Meatgistics: 5 Tips to Mix like a Pro
Meat Hacks: Mix Like a Pro at Home
Learn how to Mix Like a Pro with Walton's and Meatgistics. Watch the video, read the guide, and then post your questions or comments below.
How can I Mix Like a Pro at Home?
A few weeks ago we showed you guys some tips on how you could take some of the things that commercial processors do when grinding meat and adapt them for use at home. We are continuing our effort to help you guys make the best homemade product possible so today we have some tips for you on meat mixing.
1 Protein Extraction is the Key
When mixing large batches of Summer Sausage, Snack Sticks or any other product that requires protein extraction a commercial processor is going to use a large commercial mixer and the paddles on the mixer creates mechanical energy that will break down the proteins in the meat and allow them to bind together with the fat, water, additives and seasonings. While you don’t have a large commercial style mixer you can use home mixer to get the same results, either the 20 or 44 lb Weston mixers will work for your purposes, the 44 lb mixer even hooks up to the #22 and larger Weston pro series grinders and does the work for you. You will also want to use both the forward and reverse on your mixer in about equal amounts to make sure the seasoning is mixing in as thoroughly as possible. You know when you have enough protein extraction when you pick up a handful of it and try to pull it apart and it stretches before breaking.
2 Use a Binder
Almost all commercial processors are using some sort of binder when mixing their meat for a cured product. It helps with protein extraction and it increases the final yield by keeping more of the water bound up in the product. The next time you plan on making summer sausages or snack sticks add some sure gel or carrot fiber, it will make protein extraction easier and give you a better consistency.
3 Use the Correct Amount of Excalibur Seasonings
Commercial processors are also using seasonings with the correct amount of salt in them and salt plays a key part in protein extraction. This is another reason why we always recommend you use Excalibur Seasonings, they have already calculated all of this out. Your home recipe is not going to be as accurate.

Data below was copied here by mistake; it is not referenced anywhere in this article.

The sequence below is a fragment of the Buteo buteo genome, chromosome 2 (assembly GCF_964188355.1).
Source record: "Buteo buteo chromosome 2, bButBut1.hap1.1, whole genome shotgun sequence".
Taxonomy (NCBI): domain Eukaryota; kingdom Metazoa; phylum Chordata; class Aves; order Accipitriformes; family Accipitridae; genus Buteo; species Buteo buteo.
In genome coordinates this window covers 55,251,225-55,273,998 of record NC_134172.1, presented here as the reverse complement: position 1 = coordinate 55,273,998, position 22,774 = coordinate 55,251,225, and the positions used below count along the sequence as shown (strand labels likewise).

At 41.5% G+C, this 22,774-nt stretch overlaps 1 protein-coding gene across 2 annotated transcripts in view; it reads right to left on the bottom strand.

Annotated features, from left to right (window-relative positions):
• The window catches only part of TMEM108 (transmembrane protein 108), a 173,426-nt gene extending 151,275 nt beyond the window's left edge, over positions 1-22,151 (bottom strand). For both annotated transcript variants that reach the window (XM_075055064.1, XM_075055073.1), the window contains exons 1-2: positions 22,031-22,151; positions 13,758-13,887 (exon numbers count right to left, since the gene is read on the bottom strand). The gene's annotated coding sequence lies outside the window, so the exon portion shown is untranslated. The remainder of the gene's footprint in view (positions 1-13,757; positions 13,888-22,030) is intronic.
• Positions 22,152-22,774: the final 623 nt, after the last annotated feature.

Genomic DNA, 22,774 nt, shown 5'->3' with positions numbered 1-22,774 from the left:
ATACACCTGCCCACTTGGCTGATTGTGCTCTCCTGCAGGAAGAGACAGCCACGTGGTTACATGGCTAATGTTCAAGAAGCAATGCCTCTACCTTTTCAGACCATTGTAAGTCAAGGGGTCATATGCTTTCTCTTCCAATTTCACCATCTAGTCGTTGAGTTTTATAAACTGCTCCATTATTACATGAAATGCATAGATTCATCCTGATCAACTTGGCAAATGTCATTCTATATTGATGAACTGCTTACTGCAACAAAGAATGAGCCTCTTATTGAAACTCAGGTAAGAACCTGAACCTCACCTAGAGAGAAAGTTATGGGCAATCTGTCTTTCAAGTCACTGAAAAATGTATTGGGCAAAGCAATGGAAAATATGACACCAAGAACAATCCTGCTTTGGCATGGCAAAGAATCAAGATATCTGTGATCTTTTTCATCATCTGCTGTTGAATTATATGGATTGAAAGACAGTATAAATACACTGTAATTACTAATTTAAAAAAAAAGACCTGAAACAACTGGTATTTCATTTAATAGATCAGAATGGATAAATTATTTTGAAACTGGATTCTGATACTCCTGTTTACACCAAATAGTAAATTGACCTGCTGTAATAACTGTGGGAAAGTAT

4 Add Ingredients in the Correct Order
Make sure you mix in special ingredients like Cheeses or any Encapsulated products last. Mixing too early can smear the cheese or break the casing on an encapsulated product which can cause the encapsulated ingredient to start working too soon in your product.
5 Keep Things Cold
Many commercial processors with do their mixing in a cool room which helps keep the heat down. If you have a room large enough for you and your mixer then by all means do that but since most of you don’t have that ability. So, after you grind your meat put it in a freezer for 30 minutes or so to cool it back down after grinding.
We will be back in a later video showing you some things you can do to stuff like the pros.
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It sounds like you used casings that were intended for semi-dri, smoked or fermented snack sticks. For a fresh breakfast sausage you would want to use a “fresh” collagen or natural hog or sheep casing.
@papag Thank you!! That is what I had intended to do but wanted verification.
On the measurements, I measured & calculated the five pound container of cure mix three times & got three different answers as would be suspected for something that should be weighed. However, since I do not have a food scale anymore I settled for about 2.25 cups to equal 1 pound of cure mix. Thank you for the suggestion on the liners & I will look into that too. I tried to find a food safe five gallon bucket, but was unable. I used my typical Aluminum Turkey Pot that I usually use with up to 2.5 gallon freezer bags for smaller turkeys, butts, briskets, etc. However, since this ham was so big, I had to go & get a 10 gallon freezer bag to use for the ham & put that into the Turkey Pot to keep it together. That ham has been taking a bath now for a day. Thank you all for all your help.
Please help me if you can. Let’s say I wanted to mix two flavors like habanero and ranch yup that’s the request from the wife and friends and I’m down to try. Would I mix for the whole 25 lb batch or cut each in half? Main question is are there salts in these blends or just flavor?
I made a batch of breakfast sausage. This is my first time using collagen casings. I used 19mm Mahogony edible collagen casings.
Well, I pan fried them this morning and the casings were like rubber. I was able to slide the sausage out of the casings so all was not lost.
Any ideas why the casings were not really edible?
Thanks in advance
I smoked many a summers on my traeger. Turning them a few times during the process will ensure that you won’t get “cooked product” on the side that is facing the grill.